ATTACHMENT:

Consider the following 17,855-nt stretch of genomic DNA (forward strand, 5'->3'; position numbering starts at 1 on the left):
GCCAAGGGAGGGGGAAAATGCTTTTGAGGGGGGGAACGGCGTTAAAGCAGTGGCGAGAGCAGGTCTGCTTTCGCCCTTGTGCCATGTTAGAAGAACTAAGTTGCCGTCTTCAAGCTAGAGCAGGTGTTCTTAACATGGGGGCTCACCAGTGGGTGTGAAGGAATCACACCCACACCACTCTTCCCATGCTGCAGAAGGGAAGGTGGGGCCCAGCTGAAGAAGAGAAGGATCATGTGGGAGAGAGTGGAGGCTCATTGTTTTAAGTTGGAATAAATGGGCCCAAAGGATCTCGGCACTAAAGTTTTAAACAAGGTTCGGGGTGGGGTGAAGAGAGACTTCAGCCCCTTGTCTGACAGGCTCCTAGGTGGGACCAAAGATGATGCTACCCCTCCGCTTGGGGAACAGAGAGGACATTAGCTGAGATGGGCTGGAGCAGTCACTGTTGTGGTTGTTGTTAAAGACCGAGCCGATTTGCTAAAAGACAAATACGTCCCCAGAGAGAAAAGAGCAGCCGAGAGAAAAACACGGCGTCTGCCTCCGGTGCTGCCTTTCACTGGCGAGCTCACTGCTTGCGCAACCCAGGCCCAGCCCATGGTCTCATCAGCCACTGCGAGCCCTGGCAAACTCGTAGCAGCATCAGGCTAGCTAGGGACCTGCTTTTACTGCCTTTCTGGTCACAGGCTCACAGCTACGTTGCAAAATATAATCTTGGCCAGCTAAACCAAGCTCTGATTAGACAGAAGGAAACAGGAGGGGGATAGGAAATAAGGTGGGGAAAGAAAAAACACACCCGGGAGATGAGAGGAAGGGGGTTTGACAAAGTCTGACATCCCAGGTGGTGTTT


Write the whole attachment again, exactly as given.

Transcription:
Consider the following 17,855-nt stretch of genomic DNA (forward strand, 5'->3'; position numbering starts at 1 on the left):
GCCAAGGGAGGGGGAAAATGCTTTTGAGGGGGGGAACGGCGTTAAAGCAGTGGCGAGAGCAGGTCTGCTTTCGCCCTTGTGCCATGTTAGAAGAACTAAGTTGCCGTCTTCAAGCTAGAGCAGGTGTTCTTAACATGGGGGCTCACCAGTGGGTGTGAAGGAATCACACCCACACCACTCTTCCCATGCTGCAGAAGGGAAGGTGGGGCCCAGCTGAAGAAGAGAAGGATCATGTGGGAGAGAGTGGAGGCTCATTGTTTTAAGTTGGAATAAATGGGCCCAAAGGATCTCGGCACTAAAGTTTTAAACAAGGTTCGGGGTGGGGTGAAGAGAGACTTCAGCCCCTTGTCTGACAGGCTCCTAGGTGGGACCAAAGATGATGCTACCCCTCCGCTTGGGGAACAGAGAGGACATTAGCTGAGATGGGCTGGAGCAGTCACTGTTGTGGTTGTTGTTAAAGACCGAGCCGATTTGCTAAAAGACAAATACGTCCCCAGAGAGAAAAGAGCAGCCGAGAGAAAAACACGGCGTCTGCCTCCGGTGCTGCCTTTCACTGGCGAGCTCACTGCTTGCGCAACCCAGGCCCAGCCCATGGTCTCATCAGCCACTGCGAGCCCTGGCAAACTCGTAGCAGCATCAGGCTAGCTAGGGACCTGCTTTTACTGCCTTTCTGGTCACAGGCTCACAGCTACGTTGCAAAATATAATCTTGGCCAGCTAAACCAAGCTCTGATTAGACAGAAGGAAACAGGAGGGGGATAGGAAATAAGGTGGGGAAAGAAAAAACACACCCGGGAGATGAGAGGAAGGGGGTTTGACAAAGTCTGACATCCCAGGTGGTGTTT